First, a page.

According to the principles of modern dentistry, optimal strategies should be favored for the treatment of early erosive lesions.11  An early erosive lesion in this sense is one in which there has been no loss of bulk in the enamel, but demineralization has started, so that the enamel is softer. In clinical situations, pure early erosive lesions are very unusual, as some loss of bulk is almost inevitable, but they still represent a condition that is present, and which can be treated independently of bulk restorations. Amelogenin use to control calcium and phosphate crystallization resulted in the growth of nano-sized rod-like apatite crystals.12  A new product containing the peptide P11-4 was recently introduced to enhance remineralization and inhibit demineralization of the tooth substrate.13  Peptide P11-4 self-assembles into a three-dimensional (3D) scaffold on the surface of the tooth, where it promotes hydroxyapatite precipitation while inhibiting diffusive mineral loss. Therefore, due to its mineralization effect, this material is potentially useful not only for early carious lesions but also for enamel defects caused by erosion and tooth wear.14  A previous report indicated that the application of peptide P11-4 had effectively prevented demineralization and enhanced remineralization of enamel, which is considered an effective microinvasive approach for preventing enamel demineralization.15  The self-assembling peptide P11-4 is designed to form fibrils at a low pH and to be monomeric in solutions with higher pH, and dissolved Ca2+ is attracted by the negative charged surfaces and phosphorylated serine residues in the peptide. The presence of peptide P11-4 might permit a rapid return to normal mineral concentrations and allow ions to be reused in crystal growth, in addition to controlling the orientation and elongation of the hydroxyapatite crystals.16  As demineralization is an equilibrium process, an elevated local concentration of Ca2+ can be expected to inhibit it. However, these potential mechanisms have yet to be directly confirmed.

Ultrasonic imaging is a useful technique that shows considerable potential as a noninvasive diagnostic and research tool.17  This modality can be used to detect carious lesions and to measure the elastic modulus of the tooth substrate.18  The enamel substrate is mainly composed of hydroxyapatite, and differences in ultrasonic velocity (UV) are related to variations in the degree of mineralization, as UV increases proportionally with the volumetric concentration of minerals.19  UV has also been shown to be an index of remineralization and demineralization because of this correlation to the mineral content of the tooth substrate.20  The level of mineralization of dental enamel is closely linked to its stiffness and/or elastic response.21  When remineralization of enamel occurs, mineral concentration and UV will increase.22  In this experiment, ultrasonic measurements were used to determine the density of internal structure, and thus degree of mineralization, of the enamel and not to measure any loss of enamel bulk.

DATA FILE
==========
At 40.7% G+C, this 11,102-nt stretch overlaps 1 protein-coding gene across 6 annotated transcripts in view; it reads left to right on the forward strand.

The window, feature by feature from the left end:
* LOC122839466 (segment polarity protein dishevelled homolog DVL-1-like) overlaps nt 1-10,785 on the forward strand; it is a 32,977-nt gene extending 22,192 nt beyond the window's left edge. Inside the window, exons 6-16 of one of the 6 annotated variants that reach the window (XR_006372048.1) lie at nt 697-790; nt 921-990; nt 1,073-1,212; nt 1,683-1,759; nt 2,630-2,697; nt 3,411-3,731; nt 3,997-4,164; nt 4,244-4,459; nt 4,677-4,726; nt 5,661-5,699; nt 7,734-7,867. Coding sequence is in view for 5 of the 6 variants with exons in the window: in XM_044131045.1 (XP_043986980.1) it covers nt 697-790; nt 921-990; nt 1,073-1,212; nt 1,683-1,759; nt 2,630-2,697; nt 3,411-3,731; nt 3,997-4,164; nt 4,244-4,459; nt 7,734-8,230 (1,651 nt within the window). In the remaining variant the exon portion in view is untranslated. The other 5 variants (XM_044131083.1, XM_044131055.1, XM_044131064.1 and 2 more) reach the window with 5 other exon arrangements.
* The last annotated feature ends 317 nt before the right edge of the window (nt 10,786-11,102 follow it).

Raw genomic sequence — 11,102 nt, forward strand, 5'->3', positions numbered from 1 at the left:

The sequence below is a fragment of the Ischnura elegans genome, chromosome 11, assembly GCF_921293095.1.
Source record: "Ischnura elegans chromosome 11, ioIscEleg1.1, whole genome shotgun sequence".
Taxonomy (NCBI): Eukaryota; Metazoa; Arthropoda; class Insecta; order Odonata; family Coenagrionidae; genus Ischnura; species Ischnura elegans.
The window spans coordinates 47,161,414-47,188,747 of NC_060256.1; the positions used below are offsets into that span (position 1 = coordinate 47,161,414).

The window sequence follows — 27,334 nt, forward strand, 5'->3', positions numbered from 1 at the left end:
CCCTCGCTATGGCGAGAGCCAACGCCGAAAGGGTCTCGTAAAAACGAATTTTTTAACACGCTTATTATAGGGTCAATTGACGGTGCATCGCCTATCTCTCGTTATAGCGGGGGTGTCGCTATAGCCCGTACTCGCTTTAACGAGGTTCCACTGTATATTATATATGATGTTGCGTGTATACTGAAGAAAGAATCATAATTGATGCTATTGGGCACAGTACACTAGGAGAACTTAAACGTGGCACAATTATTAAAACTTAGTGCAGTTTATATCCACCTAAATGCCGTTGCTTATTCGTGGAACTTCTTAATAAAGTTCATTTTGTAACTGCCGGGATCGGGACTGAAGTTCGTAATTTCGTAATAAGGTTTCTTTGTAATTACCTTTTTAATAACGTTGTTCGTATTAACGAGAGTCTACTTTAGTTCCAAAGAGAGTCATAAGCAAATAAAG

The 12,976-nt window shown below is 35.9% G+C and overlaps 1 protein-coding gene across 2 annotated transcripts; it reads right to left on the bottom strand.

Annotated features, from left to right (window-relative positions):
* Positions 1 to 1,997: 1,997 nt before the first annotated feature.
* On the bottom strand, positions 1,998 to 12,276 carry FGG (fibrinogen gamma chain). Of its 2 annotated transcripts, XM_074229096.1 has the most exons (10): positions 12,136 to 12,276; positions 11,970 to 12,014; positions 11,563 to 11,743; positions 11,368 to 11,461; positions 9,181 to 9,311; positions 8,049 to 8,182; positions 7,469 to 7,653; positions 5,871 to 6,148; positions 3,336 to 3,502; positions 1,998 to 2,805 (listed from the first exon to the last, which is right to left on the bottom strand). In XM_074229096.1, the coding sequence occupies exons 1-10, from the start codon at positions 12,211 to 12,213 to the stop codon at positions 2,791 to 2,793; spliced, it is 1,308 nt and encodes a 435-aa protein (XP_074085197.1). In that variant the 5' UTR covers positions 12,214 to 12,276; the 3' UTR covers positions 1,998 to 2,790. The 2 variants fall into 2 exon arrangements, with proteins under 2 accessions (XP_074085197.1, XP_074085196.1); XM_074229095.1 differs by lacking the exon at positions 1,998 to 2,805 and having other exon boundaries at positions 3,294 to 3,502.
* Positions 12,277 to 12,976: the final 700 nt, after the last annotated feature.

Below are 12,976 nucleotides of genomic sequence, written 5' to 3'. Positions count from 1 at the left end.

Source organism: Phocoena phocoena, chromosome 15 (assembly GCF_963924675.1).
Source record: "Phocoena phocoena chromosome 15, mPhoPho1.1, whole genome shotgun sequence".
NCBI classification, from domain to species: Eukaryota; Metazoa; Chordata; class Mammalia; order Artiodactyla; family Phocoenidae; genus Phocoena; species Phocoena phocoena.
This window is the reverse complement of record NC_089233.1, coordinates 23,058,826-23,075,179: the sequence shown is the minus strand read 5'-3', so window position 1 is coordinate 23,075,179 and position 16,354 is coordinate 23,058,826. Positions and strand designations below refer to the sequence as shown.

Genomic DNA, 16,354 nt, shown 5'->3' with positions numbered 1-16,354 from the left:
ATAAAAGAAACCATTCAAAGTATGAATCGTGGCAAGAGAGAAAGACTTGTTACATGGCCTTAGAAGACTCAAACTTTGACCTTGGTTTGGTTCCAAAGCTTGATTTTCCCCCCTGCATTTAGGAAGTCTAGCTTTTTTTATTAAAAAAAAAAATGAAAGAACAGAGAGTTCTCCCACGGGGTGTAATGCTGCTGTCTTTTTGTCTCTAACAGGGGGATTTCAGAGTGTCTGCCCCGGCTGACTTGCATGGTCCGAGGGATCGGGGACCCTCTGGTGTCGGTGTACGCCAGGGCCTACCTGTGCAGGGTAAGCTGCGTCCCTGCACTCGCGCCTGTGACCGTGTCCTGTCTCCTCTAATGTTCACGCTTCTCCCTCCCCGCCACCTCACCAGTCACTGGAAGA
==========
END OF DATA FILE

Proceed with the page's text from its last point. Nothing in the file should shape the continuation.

Considering the potential of the self-assembly peptide P11-4 to enhance enamel remineralization, the purpose of this study was to use ultrasonic measurements to evaluate the preventive effects of peptide P11-4 on acidic erosion of enamel substrates. The null hypothesis was that use of the self-assembling peptide P11-4 would not result in a protective effect against enamel erosion.

METHODS AND MATERIALS

Specimen Preparation

A total of 26 freshly extracted bovine incisors without cracks or erosive lesions were cleaned and stored in physiological saline. The teeth were sliced into 1 mm sections in different directions with a low-speed diamond saw (Buehler–Illinois Tool Works Inc., Lake Bluff, IL, USA). Each enamel slab was carefully shaped into a rectangular form (4×4×1 mm) using a super-fine diamond finishing point (ISO #021; Shofu Inc, Kyoto, Japan) attached to an air-turbine (TwinPower Turbine; J. Morita Mfg Corp, Kyoto, Japan). Specimen surfaces were successively ground using wet silicon carbide paper with grit sizes of #600, #1200, and #2000. The thickness and size of the specimens were measured using a dial gauge micrometer (CPM15-25DM; Mitsutoyo, Tokyo, Japan). The resource equation method was used for sample-size calculation23  and the samples were divided into four groups of six samples each. Two eroded samples were used for scanning electron microscopy (SEM) observations and the remaining 24 were divided into three groups of six specimens each.